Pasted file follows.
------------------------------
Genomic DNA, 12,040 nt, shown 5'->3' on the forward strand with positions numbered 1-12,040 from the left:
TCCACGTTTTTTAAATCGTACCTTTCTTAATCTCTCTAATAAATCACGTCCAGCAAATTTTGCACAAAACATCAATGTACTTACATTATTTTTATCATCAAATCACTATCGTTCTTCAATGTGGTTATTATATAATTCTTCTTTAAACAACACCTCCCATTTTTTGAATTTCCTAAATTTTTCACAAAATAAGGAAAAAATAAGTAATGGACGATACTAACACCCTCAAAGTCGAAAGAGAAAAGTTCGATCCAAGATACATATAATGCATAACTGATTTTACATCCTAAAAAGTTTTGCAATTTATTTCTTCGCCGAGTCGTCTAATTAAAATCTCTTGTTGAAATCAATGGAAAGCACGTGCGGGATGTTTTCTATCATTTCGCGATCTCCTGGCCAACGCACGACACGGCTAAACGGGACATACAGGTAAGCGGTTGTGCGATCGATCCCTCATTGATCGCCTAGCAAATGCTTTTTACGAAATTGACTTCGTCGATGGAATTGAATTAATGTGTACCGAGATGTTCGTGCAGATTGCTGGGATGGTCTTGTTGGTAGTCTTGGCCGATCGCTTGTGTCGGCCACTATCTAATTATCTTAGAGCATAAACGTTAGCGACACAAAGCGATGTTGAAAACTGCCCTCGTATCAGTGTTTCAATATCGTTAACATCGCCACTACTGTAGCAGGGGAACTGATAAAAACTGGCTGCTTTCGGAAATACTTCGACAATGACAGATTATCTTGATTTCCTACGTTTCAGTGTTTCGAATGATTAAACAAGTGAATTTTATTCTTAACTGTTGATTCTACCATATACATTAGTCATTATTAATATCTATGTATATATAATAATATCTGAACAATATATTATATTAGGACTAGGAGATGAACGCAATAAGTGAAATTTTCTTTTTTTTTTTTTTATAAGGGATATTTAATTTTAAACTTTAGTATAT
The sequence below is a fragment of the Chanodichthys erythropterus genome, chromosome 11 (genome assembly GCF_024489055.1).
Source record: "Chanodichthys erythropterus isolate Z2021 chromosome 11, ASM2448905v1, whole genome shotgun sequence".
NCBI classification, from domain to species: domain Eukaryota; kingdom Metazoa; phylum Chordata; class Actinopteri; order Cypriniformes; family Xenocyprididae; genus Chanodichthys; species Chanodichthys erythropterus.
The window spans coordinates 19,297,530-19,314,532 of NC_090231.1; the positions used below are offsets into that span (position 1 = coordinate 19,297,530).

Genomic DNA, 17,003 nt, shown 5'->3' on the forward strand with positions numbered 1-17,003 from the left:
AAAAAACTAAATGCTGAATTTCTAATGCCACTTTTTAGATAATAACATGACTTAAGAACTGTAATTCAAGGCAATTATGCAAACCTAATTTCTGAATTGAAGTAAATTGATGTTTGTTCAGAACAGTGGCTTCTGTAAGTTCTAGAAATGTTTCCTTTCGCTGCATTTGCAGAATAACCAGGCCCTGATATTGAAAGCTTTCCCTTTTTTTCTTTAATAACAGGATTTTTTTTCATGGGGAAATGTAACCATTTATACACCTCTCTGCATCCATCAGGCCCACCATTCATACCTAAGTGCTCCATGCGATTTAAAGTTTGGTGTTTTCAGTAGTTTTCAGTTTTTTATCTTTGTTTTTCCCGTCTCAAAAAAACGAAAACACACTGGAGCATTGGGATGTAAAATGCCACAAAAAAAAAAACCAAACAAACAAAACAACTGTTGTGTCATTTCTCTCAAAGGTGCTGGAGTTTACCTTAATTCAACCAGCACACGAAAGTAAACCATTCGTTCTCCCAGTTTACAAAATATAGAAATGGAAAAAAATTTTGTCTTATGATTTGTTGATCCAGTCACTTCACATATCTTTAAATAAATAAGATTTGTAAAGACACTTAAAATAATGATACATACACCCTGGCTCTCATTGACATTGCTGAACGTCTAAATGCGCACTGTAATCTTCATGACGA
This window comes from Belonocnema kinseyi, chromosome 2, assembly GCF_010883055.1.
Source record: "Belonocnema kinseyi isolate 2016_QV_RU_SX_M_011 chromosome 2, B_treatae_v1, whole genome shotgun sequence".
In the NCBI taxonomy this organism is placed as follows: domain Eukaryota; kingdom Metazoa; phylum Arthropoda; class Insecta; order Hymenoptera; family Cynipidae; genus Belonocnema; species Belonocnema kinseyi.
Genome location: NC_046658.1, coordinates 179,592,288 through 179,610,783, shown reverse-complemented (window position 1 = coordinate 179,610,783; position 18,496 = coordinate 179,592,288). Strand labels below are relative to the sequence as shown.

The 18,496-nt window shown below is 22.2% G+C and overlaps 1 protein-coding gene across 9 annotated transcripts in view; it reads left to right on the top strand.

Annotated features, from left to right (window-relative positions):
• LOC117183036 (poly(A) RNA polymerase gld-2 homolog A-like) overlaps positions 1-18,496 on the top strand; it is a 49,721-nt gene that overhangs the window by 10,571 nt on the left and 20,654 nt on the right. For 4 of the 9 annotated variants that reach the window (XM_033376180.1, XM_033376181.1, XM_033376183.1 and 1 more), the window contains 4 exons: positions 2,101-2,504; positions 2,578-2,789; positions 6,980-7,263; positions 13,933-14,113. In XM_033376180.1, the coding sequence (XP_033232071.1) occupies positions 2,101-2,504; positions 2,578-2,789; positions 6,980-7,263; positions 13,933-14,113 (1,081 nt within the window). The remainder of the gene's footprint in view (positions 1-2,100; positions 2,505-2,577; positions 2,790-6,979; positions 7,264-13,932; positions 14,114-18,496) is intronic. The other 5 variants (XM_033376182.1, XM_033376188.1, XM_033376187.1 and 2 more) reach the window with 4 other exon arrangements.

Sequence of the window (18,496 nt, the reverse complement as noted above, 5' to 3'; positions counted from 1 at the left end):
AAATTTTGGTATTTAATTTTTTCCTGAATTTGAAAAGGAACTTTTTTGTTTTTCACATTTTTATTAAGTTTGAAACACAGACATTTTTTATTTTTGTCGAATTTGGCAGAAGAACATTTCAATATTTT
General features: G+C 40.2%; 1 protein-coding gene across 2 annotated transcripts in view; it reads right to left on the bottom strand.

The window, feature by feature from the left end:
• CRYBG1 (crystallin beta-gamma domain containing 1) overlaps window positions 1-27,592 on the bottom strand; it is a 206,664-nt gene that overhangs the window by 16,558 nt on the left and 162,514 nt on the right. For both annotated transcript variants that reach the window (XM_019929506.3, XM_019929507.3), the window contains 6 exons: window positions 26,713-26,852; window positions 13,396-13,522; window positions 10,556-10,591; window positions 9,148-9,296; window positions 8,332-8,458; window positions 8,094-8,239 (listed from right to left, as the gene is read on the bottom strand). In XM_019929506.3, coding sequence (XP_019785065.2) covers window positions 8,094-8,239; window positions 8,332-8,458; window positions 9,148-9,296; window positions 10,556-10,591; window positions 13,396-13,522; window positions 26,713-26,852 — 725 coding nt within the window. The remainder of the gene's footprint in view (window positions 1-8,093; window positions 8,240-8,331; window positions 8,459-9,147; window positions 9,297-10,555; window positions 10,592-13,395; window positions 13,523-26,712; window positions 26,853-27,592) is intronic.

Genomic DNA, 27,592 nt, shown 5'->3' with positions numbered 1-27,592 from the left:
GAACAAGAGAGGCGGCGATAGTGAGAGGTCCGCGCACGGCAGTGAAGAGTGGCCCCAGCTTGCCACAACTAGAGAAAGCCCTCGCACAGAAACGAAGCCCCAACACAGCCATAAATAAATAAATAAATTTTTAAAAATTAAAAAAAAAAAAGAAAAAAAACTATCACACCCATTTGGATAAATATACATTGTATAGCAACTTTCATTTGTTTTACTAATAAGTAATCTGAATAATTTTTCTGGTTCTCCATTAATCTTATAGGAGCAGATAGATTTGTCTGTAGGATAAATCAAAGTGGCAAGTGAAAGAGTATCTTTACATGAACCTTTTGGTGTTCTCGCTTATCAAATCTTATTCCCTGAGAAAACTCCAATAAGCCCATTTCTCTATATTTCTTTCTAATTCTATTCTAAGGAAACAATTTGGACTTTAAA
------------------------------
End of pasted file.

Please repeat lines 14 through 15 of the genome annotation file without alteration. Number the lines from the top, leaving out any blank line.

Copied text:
Annotated features, from left to right (window-relative positions):
• LOC117183036 (poly(A) RNA polymerase gld-2 homolog A-like) overlaps positions 1-18,496 on the top strand; it is a 49,721-nt gene that overhangs the window by 10,571 nt on the left and 20,654 nt on the right. For 4 of the 9 annotated variants that reach the window (XM_033376180.1, XM_033376181.1, XM_033376183.1 and 1 more), the window contains 4 exons: positions 2,101-2,504; positions 2,578-2,789; positions 6,980-7,263; positions 13,933-14,113. In XM_033376180.1, the coding sequence (XP_033232071.1) occupies positions 2,101-2,504; positions 2,578-2,789; positions 6,980-7,263; positions 13,933-14,113 (1,081 nt within the window). The remainder of the gene's footprint in view (positions 1-2,100; positions 2,505-2,577; positions 2,790-6,979; positions 7,264-13,932; positions 14,114-18,496) is intronic. The other 5 variants (XM_033376182.1, XM_033376188.1, XM_033376187.1 and 2 more) reach the window with 4 other exon arrangements.